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After today’s inauguration festivities, the kids who grew up playing Oregon Trail on those boxy beige Apple II computers are now in charge of virtually all major government offices in Florida. Last November’s elections were a nearly complete sweep of the elder generation out of office, replacing them with Generation Xers.

Generation X, commonly defined as the Americans born between roughly 1961 and 1981, grew up in a time of general peace and prosperity — too young to remember the Vietnam War and young adults during the 9/11 terrorist attacks — and managed to survive the high school and college years before ubiquitous cell phone cameras and social media made navigating those formative times all the more challenging.

Gov. Ron DeSantis, who was born in 1978, takes over from Baby Boomer and Senator-elect Rick Scott, born in 1952. Former Lieutenant Gov. Carlos Lopez-Cantera (born 1973) was one of the Gen-Xers in the previous administration, and is replaced by DeSantis’ running mate, Lieutenant Gov. Jeanette Núñez, born in 1972.

Florida’s new Cabinet is now one-hundred percent Generation X, with Attorney General Ashley Moody (born 1975) replacing Pam Bondi (born 1965), CFO Jimmy Patronis (born 1972) reelected in November after he replaced Jeff Atwater (born 1958), and the sole statewide elected Democrat, Agriculture Commissioner Nikki Fried (born 1977) taking over from Adam Putnam (born 1974).

Additionally, Florida’s senior Senator, Sen. Marco Rubio was born in 1971 and Seminole County Supervisor of Elections Michael Ertel — recently appointed by DeSantis to be the next Secretary of State — was born in 1969. Ertel will replace Ken Detzner, born 1952.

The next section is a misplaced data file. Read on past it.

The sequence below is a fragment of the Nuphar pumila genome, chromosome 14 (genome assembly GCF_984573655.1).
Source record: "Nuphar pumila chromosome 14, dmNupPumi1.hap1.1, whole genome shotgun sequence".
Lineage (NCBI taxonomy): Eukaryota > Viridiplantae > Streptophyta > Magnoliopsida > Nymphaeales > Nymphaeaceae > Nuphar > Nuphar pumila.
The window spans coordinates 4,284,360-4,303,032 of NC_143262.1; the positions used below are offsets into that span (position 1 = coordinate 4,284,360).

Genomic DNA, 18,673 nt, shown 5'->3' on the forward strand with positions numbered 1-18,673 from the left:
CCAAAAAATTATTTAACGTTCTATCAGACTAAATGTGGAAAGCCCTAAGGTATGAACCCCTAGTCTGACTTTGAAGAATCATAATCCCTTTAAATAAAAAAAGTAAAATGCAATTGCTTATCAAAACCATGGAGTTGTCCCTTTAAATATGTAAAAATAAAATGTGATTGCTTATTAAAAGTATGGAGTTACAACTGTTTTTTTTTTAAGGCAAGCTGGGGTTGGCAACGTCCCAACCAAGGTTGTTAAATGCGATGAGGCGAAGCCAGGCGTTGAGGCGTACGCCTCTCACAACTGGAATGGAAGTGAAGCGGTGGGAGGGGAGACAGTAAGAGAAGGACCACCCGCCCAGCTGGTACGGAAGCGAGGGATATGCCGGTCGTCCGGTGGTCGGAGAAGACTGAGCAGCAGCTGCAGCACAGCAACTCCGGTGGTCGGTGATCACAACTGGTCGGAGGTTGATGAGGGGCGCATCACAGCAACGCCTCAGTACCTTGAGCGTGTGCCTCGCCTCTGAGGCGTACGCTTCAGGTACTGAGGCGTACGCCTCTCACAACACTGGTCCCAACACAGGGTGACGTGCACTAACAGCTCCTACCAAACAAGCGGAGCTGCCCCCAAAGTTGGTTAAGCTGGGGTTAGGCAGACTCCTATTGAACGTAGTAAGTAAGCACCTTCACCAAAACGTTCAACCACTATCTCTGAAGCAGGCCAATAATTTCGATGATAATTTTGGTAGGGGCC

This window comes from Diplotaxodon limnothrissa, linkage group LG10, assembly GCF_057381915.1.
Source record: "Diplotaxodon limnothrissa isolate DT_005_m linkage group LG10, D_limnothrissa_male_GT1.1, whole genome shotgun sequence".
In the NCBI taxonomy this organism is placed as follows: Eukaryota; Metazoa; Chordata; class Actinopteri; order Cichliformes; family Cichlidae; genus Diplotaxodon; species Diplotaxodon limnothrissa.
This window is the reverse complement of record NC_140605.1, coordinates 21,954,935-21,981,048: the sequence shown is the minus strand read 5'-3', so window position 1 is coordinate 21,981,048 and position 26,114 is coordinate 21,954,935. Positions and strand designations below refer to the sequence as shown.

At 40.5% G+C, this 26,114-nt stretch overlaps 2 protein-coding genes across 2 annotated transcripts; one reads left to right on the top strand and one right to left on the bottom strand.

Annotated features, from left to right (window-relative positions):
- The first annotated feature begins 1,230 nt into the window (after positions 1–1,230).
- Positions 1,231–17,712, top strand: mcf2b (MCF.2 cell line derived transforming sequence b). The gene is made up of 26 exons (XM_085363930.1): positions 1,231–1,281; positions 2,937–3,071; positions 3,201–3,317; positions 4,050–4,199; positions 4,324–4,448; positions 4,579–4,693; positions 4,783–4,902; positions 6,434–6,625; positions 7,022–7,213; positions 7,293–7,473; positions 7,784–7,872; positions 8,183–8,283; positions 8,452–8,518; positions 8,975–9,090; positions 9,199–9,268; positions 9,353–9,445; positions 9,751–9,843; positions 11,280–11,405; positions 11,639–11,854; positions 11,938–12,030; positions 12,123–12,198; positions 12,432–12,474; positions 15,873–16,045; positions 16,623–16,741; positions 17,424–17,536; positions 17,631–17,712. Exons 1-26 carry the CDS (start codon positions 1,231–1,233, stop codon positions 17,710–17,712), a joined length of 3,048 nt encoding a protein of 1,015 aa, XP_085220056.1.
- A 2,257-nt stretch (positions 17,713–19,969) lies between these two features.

The Legislature also has Gen Xers in key leadership positions, including Senate President Bill Galvano (born 1966), and in the House, Speaker José Oliva (born 1973), Speaker pro tempore MaryLynn Magar (born 1963), Majority Leader Dane Eagle (born 1983), and Democratic Leader Kionne McGhee (born 1977), as well as many of the committee chairs in both chambers.

Congratulations to all my fellow Generation Xers now running our state. We avoided dysentery and broken wagon axles as kids, survived excessively flannel-based fashion trends, graduated college in time for the real estate bubble to burst, provided a significant portion of the combat forces in America’s military engagements in the Middle East, probably still have a few boxes of CDs gathering dust in our closets, and taught our parents how to send text messages and use Facebook. We’re ready to lead.

Follow Sarah Rumpf on Twitter: @rumpfshaker

Image via Method Shop via Flickr.

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